Juvenile eels being sized after caught at an eel trap in Octoraro Creek in Lancaster County.

American eels, like American shad, were once a staple in the diets of Lancaster County residents but have nearly disappeared from the Susquehanna River.

Now, three county locations are featured in a new effort to restore eels above the dams that doomed their migratory runs from the Atlantic Ocean.

Last fall, 21,094 juvenile eels newly arrived from the Sargasso Sea near Bermuda were captured in Octoraro Creek at the base of the Pine Grove low-head dam in Little Britain Township.

Slithering young 4-6-inch eels were there because the Octoraro Creek is one of the few freshwater streams the eels can swim up before hitting a stone wall in the form of the Conowingo Dam.

Using a simple contraption that’s pretty much a sliding board with rushing water from a hose, young juveniles swim up the device and are captured.

Some 376 of the juvenile eels were trucked above the Conowingo, Holtwood and Safe Harbor dams and released back into the Susquehanna at the mouth of the Conewago Creek near Falmouth, Conoy Township.

The remainder were released at the forks of Muddy Creek in York County or into Octoraro Lake in Lancaster and Chester counties.

Both Exelon’s Conowingo Dam in Maryland and the Muddy Run Pumped Storage Project in Martic and Drumore townships have been required to finance eel restoration projects as conditions for getting new operating licenses from the Federal Energy Regulatory Commission.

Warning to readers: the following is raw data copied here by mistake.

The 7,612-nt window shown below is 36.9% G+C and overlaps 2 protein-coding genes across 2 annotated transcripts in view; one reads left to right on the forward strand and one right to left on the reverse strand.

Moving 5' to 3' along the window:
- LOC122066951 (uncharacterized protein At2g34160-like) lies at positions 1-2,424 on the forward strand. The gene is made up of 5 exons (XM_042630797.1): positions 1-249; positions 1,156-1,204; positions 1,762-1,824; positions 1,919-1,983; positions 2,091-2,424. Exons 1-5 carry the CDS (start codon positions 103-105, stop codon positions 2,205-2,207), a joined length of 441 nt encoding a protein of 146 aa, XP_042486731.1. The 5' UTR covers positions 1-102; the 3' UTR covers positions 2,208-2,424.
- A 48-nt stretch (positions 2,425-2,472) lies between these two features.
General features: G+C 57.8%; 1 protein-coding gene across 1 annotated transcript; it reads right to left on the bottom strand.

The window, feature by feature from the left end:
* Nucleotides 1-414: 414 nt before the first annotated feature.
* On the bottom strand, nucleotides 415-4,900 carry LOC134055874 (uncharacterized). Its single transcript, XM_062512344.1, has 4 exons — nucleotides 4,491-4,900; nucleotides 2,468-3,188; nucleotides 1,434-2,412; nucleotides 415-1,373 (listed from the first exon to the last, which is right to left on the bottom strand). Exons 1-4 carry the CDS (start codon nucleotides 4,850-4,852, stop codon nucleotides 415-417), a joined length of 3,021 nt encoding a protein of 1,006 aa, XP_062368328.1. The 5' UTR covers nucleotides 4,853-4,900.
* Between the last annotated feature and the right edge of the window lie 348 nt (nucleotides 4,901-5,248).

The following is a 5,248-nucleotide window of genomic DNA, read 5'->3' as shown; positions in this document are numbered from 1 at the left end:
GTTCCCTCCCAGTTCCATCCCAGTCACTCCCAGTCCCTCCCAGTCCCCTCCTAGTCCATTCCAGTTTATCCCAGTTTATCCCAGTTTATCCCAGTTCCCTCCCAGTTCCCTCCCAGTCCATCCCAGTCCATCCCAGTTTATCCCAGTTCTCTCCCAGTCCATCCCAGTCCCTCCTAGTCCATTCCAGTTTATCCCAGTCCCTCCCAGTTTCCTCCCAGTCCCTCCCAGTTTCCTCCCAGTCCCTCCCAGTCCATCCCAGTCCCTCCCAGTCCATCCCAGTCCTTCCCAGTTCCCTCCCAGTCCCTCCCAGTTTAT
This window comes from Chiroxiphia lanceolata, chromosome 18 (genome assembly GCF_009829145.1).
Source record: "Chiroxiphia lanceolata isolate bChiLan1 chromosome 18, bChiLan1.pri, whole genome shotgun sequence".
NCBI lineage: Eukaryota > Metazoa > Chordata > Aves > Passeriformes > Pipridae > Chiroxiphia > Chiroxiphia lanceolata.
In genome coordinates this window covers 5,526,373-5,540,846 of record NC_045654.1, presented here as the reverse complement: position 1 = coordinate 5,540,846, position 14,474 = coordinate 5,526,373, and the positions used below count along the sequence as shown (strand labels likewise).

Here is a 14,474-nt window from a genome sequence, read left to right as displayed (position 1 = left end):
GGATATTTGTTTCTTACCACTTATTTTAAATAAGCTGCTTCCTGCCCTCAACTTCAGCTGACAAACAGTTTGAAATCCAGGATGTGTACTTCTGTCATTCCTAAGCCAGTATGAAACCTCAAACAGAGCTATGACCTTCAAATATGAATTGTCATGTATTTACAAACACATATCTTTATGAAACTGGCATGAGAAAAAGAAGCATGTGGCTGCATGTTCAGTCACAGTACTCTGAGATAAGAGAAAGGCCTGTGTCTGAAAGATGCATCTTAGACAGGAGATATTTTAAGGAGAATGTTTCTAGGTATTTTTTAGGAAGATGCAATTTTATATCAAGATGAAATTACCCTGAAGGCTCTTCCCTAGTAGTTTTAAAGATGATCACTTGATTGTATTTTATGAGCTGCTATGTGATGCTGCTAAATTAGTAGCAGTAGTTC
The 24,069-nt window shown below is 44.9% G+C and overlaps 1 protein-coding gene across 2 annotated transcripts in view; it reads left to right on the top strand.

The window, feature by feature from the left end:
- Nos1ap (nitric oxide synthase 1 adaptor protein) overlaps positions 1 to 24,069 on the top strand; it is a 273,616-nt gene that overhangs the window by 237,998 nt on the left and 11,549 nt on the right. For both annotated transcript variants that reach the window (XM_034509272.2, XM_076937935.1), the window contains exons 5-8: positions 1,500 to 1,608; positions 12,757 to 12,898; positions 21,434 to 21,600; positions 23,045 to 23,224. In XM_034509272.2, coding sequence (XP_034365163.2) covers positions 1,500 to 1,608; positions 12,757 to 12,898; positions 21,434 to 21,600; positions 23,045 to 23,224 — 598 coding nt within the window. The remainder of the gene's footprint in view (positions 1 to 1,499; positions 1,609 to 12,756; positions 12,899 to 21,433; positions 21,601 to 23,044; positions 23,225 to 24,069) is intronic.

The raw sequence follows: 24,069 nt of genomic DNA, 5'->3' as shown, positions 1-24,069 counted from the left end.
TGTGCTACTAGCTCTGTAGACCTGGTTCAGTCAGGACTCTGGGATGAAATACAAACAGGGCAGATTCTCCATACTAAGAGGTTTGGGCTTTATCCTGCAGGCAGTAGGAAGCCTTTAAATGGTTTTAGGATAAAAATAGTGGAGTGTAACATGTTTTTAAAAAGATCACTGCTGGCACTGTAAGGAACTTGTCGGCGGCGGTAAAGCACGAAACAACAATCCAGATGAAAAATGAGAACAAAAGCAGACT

The Conowingo Dam blocks migration. Some adult eels are killed years later when they swim through dam turbines while trying to swim back to the ocean to reproduce.

And Muddy Run sucks eels from the river in water intakes, killing many of them. It is also believed that fluctuating water levels caused by the water intake could disrupt eel migration.

State and federal officials have recently discovered a new reason for pushing for eel restoration. American eels serve as the prime host for a freshwater mussel that is an important filter for removing nutrients and sediment from river systems.    

The little eastern elliptio mussel could be a help in efforts to clean up the Chesapeake Bay.

Some 17,000 juvenile eels, called elvers, were stocked in the Conestoga River in 2008 but releases were discontinued after a followup survey the next year failed to find any surviving eels.

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